A plateau region north-east of the Himalayas, Tibet was incorporated by China in 1950 and currently an autonomous region within China. The conflict between many Tibetans and Chinese government has been nonstop as many demand religious freedom and more human rights. In March, 2008, a series of protests turned into riots in different regions across Tibet. Rioters attacked Han ethnic inhabitants and burned their businesses, resulting dozens of death.
Nepal police arrest Tibetans on anniversary of uprising in China
Nepalese police arrested 11 people in Kathmandu on suspicion of “anti-China activities” on Sunday morning, the anniversary of the 1959 rebellion against Beijing’s rule in Tibet.
“Some of the people we arrested were Tibetan but we have not interrogated all of them yet,” police spokesman Uttam Subedi said.
Nepal, home to about 20,000 Tibetans, is under intense pressure from Beijing over the exiles, and has repeatedly said it will not tolerate what it calls “anti-China activities”.
On February 13 a Tibetan monk doused himself in petrol in a Kathmandu restaurant and set himself on fire, becoming the 100th self-immolation bid in a wave of protests against Chinese rule since 2009.
The gruesome burnings, most of which have occurred in Tibetan-inhabited areas of China, are seen as a sign of desperation in the community over perceived religious persecution in Chinese-ruled Tibet.
In the lead-up to Sunday’s 54th anniversary of the Tibet uprising, the Nepal government re-exerted its security efforts.
Home ministry spokesman Shanker Koirala told local journalists last week that the government was making “necessary security arrangements in areas deemed sensitive, to foil any untoward incidents”.
In a statement released on Sunday, prime minister of the India-based Tibetan Government in Exile, Lobsang Sangay, condemned the lack of political freedom inside Tibet.
He said when people speak out they “risk prolonged imprisonment, torture, public humiliation and disappearance at the hands of security forces”.
“The prohibition of peaceful protest and harsh punishments compel Tibetans to resort to self-immolation,” he said.
Also on Sunday, police in India prevented a Tibetan man from setting himself on fire as hundreds of Tibetan exiles gathered to mark the anniversary.
Dawa Dhondup, 30, was marching with hundreds of Tibetan exiles through the streets of Dharmsala, the home of Tibet’s government-in-exile, when he consumed and poured gasoline over himself, police constable Sanjeev Kumar said. Police stopped him from setting himself on fire and took him to a hospital.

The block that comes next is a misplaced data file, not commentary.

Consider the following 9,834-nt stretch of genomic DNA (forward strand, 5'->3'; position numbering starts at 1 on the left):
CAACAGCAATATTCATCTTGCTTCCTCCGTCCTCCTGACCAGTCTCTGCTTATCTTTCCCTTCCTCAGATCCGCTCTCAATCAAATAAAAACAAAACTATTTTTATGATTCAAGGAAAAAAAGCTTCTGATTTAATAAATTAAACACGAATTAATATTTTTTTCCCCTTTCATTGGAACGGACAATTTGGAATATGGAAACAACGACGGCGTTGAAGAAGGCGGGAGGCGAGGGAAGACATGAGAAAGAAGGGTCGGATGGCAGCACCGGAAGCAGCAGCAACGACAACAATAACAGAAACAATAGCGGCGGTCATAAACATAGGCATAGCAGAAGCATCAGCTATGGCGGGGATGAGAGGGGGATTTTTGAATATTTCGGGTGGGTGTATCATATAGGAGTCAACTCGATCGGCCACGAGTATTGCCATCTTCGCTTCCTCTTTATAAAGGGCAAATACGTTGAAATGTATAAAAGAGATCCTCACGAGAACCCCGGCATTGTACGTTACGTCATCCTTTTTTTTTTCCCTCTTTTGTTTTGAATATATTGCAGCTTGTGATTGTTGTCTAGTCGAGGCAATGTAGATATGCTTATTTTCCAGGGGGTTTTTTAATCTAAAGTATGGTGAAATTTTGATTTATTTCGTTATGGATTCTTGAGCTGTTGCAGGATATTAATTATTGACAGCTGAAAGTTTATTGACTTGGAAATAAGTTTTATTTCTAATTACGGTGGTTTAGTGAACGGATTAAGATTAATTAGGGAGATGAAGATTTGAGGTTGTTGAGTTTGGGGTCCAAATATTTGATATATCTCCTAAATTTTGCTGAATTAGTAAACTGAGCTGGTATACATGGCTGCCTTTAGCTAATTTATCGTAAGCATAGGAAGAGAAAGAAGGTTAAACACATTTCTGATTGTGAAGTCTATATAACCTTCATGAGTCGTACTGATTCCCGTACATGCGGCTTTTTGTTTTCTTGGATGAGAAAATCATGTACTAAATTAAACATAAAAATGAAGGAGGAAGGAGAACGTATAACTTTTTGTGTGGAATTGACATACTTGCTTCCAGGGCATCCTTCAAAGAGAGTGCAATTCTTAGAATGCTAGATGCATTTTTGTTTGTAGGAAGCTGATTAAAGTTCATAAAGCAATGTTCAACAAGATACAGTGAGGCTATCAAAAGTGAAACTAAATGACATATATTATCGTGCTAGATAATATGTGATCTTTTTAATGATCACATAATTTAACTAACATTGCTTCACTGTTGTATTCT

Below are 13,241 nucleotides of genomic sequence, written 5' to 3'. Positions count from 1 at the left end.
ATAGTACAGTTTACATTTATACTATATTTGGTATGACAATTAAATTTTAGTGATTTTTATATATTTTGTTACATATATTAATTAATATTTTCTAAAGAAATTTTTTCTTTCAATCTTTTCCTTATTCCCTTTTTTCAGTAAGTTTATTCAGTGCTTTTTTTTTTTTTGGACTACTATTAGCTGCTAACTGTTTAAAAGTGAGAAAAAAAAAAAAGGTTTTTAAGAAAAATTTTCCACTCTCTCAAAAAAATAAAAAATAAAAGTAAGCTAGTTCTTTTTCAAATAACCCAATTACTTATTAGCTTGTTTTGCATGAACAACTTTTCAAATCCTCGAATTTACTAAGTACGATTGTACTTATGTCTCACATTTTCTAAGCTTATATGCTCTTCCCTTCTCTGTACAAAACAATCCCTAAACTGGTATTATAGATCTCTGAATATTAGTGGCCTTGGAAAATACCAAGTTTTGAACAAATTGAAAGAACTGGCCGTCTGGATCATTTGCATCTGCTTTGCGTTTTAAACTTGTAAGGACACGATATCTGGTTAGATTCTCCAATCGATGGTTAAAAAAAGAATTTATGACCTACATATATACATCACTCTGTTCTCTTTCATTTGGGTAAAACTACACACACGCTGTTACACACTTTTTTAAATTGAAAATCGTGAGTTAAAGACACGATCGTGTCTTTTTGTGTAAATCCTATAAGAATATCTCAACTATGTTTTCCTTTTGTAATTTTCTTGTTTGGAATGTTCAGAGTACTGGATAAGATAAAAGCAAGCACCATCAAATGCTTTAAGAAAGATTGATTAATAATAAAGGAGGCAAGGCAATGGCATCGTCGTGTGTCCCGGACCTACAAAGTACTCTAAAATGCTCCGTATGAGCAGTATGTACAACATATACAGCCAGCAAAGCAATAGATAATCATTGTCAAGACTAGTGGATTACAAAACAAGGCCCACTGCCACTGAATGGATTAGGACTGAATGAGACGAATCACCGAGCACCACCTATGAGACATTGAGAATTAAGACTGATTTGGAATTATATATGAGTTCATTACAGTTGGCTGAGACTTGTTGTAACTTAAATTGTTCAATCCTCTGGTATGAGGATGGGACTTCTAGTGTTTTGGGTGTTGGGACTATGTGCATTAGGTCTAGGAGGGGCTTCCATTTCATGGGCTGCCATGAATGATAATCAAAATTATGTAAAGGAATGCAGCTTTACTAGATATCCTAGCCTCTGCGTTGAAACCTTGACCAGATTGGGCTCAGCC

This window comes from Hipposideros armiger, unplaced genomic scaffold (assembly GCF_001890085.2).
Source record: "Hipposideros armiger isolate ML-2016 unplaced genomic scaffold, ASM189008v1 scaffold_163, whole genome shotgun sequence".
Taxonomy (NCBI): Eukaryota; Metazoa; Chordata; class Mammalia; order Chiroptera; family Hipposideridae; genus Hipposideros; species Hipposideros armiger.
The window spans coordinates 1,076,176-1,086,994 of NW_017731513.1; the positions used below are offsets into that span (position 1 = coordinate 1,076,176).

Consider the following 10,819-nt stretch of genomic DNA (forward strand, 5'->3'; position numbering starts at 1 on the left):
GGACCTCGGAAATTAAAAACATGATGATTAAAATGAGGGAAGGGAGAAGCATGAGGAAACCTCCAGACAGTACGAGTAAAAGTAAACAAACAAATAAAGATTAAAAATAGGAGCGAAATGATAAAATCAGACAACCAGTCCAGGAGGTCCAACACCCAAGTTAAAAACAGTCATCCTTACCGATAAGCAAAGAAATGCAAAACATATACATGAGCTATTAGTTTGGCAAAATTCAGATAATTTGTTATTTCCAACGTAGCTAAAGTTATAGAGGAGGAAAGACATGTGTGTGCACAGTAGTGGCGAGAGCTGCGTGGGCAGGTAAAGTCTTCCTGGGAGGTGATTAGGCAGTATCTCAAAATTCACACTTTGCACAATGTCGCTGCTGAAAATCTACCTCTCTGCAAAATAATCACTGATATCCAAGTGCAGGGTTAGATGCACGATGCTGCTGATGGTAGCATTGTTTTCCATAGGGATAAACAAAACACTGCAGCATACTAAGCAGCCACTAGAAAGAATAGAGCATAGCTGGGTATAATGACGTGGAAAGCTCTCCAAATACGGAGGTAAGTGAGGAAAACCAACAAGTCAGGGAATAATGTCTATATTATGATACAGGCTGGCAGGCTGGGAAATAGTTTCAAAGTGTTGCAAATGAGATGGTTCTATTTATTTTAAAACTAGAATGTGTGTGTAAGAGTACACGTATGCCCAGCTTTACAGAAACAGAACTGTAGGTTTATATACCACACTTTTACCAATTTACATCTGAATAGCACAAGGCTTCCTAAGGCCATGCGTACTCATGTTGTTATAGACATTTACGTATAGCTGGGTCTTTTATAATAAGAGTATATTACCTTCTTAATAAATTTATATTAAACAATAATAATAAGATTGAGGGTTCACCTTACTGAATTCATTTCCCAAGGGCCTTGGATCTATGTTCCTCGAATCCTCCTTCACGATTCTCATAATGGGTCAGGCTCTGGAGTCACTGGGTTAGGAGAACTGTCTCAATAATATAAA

Tibetan activists in Kathmandu said they had been sent a letter by the chief of Kathmandu’s district administration asking them to cancel public observance of the March 10 anniversary.
“We received a letter asking us not to observe the anniversary. So we decided not to organise it this year,” said a Tibetan exile who identified himself as Sonam.
A Tibetan activist in Kathmandu who spoke on the condition of anonymity said: “We see how intense the pressure is from the government and we don’t want to just hand ourselves to the police for no reason.”
The district administration chief would neither confirm nor deny the letter, but said he gave the Tibetans a verbal warning last week against organising a protest “because activities against China violate Nepal’s law”.
Activists are concerned about the curtailment of Tibetan expression in Nepal.
“The community in Nepal needs space in which to peacefully express their anguish and their solidarity, particularly at a moment as significant as the March 10 anniversary,” said Kate Saunders of the US-based International Campaign for Tibet.
“Tensions will only increase if this is not possible,” she said.
Since 2009, 107 Tibetans have set themselves on fire to protest at China’s rule and at least 90 have died.
Additional reporting by The Associated Press